Flooding Response Completed in Kentucky

August 3, 2015 • United States

Final work orders were closed on August 1.

Samaritan’s Purse responded after severe storms produced flash floods that caused widespread devastation in Johnson County, Kentucky. The floods destroyed about 150 houses and damaged several hundred more.

Our 280 volunteers and staff completed work orders on 46 homes, helping families with debris removal and mudouts. Volunteers logged more than 5,400 hours of service. Our base was located at Tom’s Creek Free Will Baptist Church in Nippa, Kentucky.

Belinda Christensen, from Michigan, is volunteering for the first time with Samaritan's Purse and loves it. "You make the best of every situation, and you go out and do it," she said of our Kentucky response. "The work is hard. There is no doubt about it, but what a joy.”

Belinda Christensen, from Michigan, volunteered with Samaritan’s Purse in Kentucky. “You make the best of every situation, and you go out and do it,” she said. “The work is hard. There is no doubt about it, but what a joy.”

Among those we assisted were homeowners Paul and Connie Conley. Connie said that she and her husband did not leave their house during the storms but watched the creek rise and floodwaters fill their basement.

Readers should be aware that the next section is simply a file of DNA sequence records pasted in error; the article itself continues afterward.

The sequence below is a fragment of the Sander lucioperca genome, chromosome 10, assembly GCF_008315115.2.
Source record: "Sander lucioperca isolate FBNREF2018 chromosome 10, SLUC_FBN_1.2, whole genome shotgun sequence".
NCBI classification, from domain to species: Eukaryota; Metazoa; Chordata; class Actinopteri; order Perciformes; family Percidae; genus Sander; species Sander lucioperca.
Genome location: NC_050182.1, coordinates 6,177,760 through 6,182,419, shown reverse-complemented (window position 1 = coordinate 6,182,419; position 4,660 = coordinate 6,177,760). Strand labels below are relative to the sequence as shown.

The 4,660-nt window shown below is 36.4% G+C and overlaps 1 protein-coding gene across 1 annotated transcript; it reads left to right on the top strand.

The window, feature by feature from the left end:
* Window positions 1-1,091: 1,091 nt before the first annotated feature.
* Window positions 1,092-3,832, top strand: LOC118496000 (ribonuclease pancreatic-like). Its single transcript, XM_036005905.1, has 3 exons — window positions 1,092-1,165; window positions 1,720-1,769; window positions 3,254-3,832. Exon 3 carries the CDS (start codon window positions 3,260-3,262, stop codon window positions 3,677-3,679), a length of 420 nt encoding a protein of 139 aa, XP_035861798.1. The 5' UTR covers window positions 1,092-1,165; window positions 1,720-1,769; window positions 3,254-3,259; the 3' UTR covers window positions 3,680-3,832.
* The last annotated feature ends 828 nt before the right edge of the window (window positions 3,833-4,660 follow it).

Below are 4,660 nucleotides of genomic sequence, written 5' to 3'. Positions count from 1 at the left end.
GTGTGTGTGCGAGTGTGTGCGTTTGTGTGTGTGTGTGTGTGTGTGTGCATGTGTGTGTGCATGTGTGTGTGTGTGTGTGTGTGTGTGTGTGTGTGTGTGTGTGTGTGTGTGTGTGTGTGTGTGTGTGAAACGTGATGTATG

“It was terrible. And really, really scary,” Connie said.

Our crews cleared damaged items from their basement, identified items that could be salvaged, and did a complete mudout.

“Thank you for coming to help us,” Connie said. “I’m not able, and I don’t know what I would have done without you.”

Working in conjunction with chaplains from the Billy Graham Evangelistic Association, we offered spiritual hope along with physical help. Our team praises God for 11 salvations reported during our response.

Please keep praying for residents of Johnson County, Kentucky, as they continue to recover.

U.S. Disaster Relief Samaritan's Purse mobilizes and equips thousands of disaster relief volunteers to provide emergency aid to U.S. victims of wildfires, floods, tornadoes, hurricanes, and other natural disasters. In the aftermath of major storms, we often stay behind to rebuild houses for people with nowhere else to turn for help.

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